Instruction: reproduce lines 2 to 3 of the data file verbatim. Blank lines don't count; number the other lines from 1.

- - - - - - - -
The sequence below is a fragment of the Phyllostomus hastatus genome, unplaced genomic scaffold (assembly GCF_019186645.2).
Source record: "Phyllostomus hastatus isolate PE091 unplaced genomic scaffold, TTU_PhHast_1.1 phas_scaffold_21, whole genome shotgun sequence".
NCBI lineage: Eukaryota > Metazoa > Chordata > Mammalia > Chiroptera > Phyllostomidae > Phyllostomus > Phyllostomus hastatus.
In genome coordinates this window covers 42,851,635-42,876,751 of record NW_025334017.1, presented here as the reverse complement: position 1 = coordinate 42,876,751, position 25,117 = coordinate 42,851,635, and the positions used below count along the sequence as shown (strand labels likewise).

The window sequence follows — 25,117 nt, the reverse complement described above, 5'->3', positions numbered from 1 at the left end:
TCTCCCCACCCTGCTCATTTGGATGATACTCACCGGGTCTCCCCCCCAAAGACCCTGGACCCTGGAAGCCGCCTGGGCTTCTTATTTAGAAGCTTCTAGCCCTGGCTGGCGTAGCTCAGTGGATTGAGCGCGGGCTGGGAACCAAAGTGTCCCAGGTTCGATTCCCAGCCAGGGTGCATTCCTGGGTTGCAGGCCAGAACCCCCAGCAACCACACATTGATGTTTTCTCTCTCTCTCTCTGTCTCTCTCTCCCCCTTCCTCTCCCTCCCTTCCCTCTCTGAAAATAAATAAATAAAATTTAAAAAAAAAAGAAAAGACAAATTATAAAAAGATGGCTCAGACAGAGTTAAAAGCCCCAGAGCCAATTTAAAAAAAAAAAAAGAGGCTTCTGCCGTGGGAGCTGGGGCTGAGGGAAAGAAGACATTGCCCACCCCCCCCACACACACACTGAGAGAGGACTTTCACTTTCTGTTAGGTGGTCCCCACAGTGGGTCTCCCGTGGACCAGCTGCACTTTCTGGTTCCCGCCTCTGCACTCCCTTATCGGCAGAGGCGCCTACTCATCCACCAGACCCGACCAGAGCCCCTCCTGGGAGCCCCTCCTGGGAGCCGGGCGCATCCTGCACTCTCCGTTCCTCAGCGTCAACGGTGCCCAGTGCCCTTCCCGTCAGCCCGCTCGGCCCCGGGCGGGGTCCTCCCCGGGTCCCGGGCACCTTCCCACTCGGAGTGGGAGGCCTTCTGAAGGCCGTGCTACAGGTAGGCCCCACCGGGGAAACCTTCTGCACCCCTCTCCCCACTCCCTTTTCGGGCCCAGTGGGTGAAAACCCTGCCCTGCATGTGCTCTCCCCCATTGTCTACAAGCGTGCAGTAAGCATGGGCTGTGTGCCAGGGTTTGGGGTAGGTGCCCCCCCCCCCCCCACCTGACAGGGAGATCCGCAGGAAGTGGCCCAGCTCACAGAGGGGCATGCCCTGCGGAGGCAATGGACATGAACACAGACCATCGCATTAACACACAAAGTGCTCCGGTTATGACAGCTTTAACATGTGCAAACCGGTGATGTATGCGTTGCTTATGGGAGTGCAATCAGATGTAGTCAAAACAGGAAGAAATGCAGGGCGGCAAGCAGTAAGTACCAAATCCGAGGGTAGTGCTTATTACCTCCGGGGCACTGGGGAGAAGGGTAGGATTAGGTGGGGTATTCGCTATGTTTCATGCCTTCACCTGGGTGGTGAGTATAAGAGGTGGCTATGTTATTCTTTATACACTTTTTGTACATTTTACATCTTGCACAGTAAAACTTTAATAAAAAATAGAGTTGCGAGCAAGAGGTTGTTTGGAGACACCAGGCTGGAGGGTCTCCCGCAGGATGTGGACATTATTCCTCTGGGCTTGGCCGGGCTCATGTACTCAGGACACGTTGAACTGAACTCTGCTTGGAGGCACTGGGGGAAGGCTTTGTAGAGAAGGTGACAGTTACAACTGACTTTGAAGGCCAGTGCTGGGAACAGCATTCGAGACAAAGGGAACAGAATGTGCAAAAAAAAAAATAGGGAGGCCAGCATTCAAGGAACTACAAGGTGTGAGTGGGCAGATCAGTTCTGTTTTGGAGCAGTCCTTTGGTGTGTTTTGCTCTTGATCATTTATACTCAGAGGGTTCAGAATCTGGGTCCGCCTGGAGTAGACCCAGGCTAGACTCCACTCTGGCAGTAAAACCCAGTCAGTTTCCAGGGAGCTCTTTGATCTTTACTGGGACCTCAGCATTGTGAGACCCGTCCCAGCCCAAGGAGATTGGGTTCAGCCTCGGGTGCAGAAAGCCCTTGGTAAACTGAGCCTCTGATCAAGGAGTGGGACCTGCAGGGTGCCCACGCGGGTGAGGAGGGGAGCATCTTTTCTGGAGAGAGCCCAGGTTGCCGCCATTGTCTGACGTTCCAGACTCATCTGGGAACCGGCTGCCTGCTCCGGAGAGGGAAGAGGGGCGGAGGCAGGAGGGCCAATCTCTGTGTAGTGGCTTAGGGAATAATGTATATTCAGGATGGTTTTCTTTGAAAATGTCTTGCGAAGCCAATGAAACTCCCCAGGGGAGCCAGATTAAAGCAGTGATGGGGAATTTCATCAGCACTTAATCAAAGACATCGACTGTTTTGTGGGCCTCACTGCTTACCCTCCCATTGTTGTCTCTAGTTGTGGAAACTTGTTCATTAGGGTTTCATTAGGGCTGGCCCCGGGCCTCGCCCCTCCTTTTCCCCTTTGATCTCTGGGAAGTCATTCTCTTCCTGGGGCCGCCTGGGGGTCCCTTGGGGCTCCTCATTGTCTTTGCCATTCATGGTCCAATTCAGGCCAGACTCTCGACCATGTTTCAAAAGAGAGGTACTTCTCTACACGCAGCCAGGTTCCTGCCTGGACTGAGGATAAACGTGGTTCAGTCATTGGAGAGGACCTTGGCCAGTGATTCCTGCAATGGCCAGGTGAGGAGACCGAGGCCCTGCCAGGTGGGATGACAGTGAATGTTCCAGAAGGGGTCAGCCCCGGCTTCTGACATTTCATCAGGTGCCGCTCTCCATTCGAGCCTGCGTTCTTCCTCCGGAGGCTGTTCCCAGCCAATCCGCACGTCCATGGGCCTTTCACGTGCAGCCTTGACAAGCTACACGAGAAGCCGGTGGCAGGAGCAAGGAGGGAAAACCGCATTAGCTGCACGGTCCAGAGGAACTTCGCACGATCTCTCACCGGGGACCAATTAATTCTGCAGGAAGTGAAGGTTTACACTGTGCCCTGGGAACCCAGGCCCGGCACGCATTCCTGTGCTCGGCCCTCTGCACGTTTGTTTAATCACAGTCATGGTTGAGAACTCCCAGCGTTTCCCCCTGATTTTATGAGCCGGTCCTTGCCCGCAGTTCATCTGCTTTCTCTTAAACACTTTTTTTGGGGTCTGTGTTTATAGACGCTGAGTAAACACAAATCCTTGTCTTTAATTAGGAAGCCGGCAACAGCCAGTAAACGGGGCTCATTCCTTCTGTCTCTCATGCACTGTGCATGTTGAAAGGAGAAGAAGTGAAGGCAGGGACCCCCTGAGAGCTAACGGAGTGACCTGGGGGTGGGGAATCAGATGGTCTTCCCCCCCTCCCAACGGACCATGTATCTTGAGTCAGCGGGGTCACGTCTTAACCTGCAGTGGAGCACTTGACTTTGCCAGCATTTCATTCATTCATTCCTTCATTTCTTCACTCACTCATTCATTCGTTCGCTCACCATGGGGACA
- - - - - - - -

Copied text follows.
Source record: "Phyllostomus hastatus isolate PE091 unplaced genomic scaffold, TTU_PhHast_1.1 phas_scaffold_21, whole genome shotgun sequence".
NCBI lineage: Eukaryota > Metazoa > Chordata > Mammalia > Chiroptera > Phyllostomidae > Phyllostomus > Phyllostomus hastatus.